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New Music Through Old Ears: WAP and the most offensive songs in history

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It’s time for a content warning as entertainment editor John Turnbull considers the controversy around 'WAP' and its context among the most offensive songs in history. Not suitable for minors or the easily offended.

WAP: Cardi B & Megan Thee Stallion (2020)

There is no point in being prudish in this review – 'WAP' stands for Wet Ass Pussy. A collaboration between controversy-magnet Cardi B and 25-year-old Texan rapper Megan Thee Stallion, 'WAP' is either a bold tribute to female empowerment or the latest sign of the impending apocalypse, depending on who you listen to.

Aware that – even in 2020 – some television networks would baulk at the explicit content, the official video changes the hook to “wet and gushy”. It didn’t take long for someone to dub the filthy version over the top…

No matter your feelings on the artistic merits of the song, the conservative reaction to 'WAP' has been nothing short of hilarious. Right-wing talk-show hosts have read out the lyrics on air – only to be turned into hilarious remixes – revealing the near lyrical genius of repeating a potentially offensive phrase over a catchy beat.

Bible-thumping preachers have declared the song XXX, while Teen Vogue counters that the reaction to the song shows how much men are threatened by female sexuality.

Sample lyric: 'Pay my tuition just to kiss me on this wet ass pussy.'

Verdict: 7/10 – I’m going to go with Teen Vogue rather than Ben Shapiro on this one. 

Me So Horny: 2 Live Crew (1989)

Sexist, racist and copyright-violating, 'Me So Hornywas the poster child for offensive rap songs in the late 1980s. Performed by otherwise unremarkable rap act 2 Live Crew, the song led to the group being charged with obscenity, with the album As Nasty As They Wanna Be being declared obscene by the U.S. Supreme Court in 1990.

It is interesting to note that the clip may be wildly gratuitous for 1989 — it seems relatively tame compared to much of Motley Crue’s output or that clip that’s just asses gyrating in lab coats, over a looped beat.

Sample lyric: 'I'm a freak in heat, a dog without warning.'

Verdict: 3/10 – Not particularly clever or catchy, but reminiscent of a particular time in history.

My Ding-A-Ling: Chuck Berry (1972)

It’s somewhat remarkable that a song with the lyrics 'I want you to play with my ding-a-ling' made it to number one on the Billboard Hot 100 in the U.S. — the only Chuck Berry song to do so. Not the awesome 'Johnny B. Goode', mind you, but a song about a penis. Or a bell, if you really want to kid yourself.

Originally recorded by Dave Bartholomew in 1952, the song wasn’t entirely double-entendre in its early iterations, but notorious pervert Chuck Berry certainly changed all that. British moral campaigner Mary Whitehouse tried – and failed – to have the song banned, as some un-named kid on The Simpsons introduced it to a new generation when he was thrown off stage after two lines.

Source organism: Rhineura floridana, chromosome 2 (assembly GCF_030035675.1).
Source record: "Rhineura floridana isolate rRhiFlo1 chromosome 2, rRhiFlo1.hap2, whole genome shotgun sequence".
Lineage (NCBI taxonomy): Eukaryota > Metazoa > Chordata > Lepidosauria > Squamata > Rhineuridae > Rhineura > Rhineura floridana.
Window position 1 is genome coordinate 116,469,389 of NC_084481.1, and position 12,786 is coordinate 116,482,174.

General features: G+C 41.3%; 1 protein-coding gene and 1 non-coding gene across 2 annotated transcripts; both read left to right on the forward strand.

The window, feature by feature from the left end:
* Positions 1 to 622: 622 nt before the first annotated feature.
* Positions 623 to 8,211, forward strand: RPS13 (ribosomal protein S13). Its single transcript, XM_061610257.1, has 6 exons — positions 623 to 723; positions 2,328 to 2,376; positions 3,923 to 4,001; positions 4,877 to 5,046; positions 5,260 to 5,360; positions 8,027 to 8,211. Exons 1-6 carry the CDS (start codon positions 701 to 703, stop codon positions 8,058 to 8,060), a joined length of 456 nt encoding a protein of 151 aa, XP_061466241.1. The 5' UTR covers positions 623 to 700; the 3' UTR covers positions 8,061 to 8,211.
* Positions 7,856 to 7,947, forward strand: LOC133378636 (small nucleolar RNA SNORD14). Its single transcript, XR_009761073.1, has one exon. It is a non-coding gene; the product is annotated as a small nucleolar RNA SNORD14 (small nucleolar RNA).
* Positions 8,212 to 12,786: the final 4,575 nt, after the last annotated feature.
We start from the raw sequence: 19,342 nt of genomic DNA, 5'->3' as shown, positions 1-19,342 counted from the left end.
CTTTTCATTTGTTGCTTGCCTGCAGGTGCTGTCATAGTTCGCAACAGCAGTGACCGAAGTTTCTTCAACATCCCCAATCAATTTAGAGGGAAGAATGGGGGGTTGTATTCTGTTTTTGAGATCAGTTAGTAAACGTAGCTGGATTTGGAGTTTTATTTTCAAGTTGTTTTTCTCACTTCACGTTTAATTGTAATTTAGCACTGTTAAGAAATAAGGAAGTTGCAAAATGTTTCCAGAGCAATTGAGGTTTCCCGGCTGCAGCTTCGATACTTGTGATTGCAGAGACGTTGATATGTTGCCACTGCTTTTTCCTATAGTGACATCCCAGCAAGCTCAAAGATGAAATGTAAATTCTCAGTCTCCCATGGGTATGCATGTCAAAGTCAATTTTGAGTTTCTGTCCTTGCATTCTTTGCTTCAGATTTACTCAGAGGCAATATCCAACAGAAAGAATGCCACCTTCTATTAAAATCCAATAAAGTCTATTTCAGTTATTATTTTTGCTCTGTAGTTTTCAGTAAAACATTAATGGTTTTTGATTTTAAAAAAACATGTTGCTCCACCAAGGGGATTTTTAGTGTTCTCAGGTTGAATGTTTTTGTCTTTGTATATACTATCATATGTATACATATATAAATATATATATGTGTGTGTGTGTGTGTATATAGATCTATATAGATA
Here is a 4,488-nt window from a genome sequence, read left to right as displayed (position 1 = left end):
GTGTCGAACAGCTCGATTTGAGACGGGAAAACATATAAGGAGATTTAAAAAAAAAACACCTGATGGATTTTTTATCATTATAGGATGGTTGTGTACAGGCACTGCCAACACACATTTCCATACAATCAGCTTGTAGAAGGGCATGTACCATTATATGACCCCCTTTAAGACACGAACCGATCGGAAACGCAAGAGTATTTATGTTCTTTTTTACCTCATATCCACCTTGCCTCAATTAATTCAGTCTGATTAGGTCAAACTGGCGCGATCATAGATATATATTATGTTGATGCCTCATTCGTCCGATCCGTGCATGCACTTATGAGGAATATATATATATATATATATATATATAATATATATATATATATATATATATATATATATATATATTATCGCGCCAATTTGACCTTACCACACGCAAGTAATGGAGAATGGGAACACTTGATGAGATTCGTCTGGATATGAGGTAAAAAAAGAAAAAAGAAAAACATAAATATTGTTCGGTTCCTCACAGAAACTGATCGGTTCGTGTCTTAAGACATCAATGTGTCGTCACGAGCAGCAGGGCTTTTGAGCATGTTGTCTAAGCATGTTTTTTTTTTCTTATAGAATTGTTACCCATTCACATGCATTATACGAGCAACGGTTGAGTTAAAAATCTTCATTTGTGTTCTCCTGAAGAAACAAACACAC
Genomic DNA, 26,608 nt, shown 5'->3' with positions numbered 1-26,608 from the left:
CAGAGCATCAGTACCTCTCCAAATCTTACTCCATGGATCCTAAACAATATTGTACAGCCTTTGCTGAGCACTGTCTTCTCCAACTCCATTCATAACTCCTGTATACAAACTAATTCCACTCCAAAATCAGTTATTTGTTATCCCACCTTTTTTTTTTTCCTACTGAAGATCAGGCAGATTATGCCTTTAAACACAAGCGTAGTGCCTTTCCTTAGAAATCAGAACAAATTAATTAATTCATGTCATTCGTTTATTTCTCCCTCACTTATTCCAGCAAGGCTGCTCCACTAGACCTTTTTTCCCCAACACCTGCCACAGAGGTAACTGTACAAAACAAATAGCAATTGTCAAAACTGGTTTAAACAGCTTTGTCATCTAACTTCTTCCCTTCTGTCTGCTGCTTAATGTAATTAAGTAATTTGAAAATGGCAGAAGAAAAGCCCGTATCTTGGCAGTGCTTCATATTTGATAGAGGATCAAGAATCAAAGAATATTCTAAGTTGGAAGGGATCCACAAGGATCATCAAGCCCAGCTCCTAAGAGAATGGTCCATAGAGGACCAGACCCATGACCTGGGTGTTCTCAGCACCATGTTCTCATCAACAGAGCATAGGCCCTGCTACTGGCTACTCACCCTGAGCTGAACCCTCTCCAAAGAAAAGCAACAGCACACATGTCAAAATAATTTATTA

Sample lyric: 'Those of you who will not sing, you must be playing with your ding-a-ling.'

Verdict: 2/10 – This song went to number one? Really? 

So What? — Anti-Nowhere League (1981)

Originally recorded in the depths of Margaret Thatcher’s first term as Prime Minister, Anti-Nowhere League's'So What?' is a hardcore punk song covered by every metal band who wanted to remind people they were still cool (I’m looking at you, Metallica). It’s also probably the most in-your-face song on this list, with lyrics referencing bestiality, paedophilia, prostitution and the crushing depression of early 1980s Britain.

At its best, punk is meant to be offensive to the masses and this song ticks all of the boxes. Unfortunately, its caustic sonic nature meant that it didn’t get anywhere near the level of airplay that the other songs on this list did, which is a damn shame.

Sample lyric: 'Well I’ve had skag, I’ve had speed, I’ve jacked up until I bleed, so what?'

Verdict: 8/10 – Perfect snotty '80s punk.

Blurred Lines: Robin Thicke (2013)

What. The. Fuck. Were. They. Thinking?

Notable as the song that both made and ended Robin Thicke’s career, 'Blurred Lines' may or may not be about having sex with someone when they’re too impaired to say no.

If this doesn’t make it offensive enough, the clip also features Thicke (son of Alan Thicke from Growing Pains, who just wasn’t a good father considering this douche and Kirk Cameron) and his bros dancing with a bunch of topless supermodels.

While the lyrics aren’t particularly racy, the casual misogyny of the clip makes this one of the most offensive songs of all time. If the purpose of music is to bring titillation to the masses, then 'Blurred Lines' may be high art, but in terms of social messaging, it makes 'WAP' look like the bloody Magna Carta.

Sample lyric: 'The way you grab me, must wanna get nasty.'

Verdict: 1/10 – Enjoy obscurity, Mr Thicke.

The Verdict

What is it that makes a song offensive? Based on the handful of tracks above, it’s a combination of coarse language, confronting themes and a frequent disrespect (bordering on contempt) for anyone who’s not a cis-gendered man. In that last respect, 'WAP' bucks the trend, giving agency to two powerful women who are scaring the crap out of the patriarchy.

To be honest, I’ve always been more offended by bad music and lack of respect than challenging themes or naughty words, which makes 'Blurred Lines' the most offensive song on this list, in my humble opinion. Your results may differ.

Books by John Turnbull are available on Amazon and Kindle, including supernatural thriller Damnation’s Flame; action/romance Reaper, black comedy City Boy and travel guidebook Bar Trek: EuropeDamnation's Flame by John Turnbull is also available in paperback in the IA store HERE (free postage).

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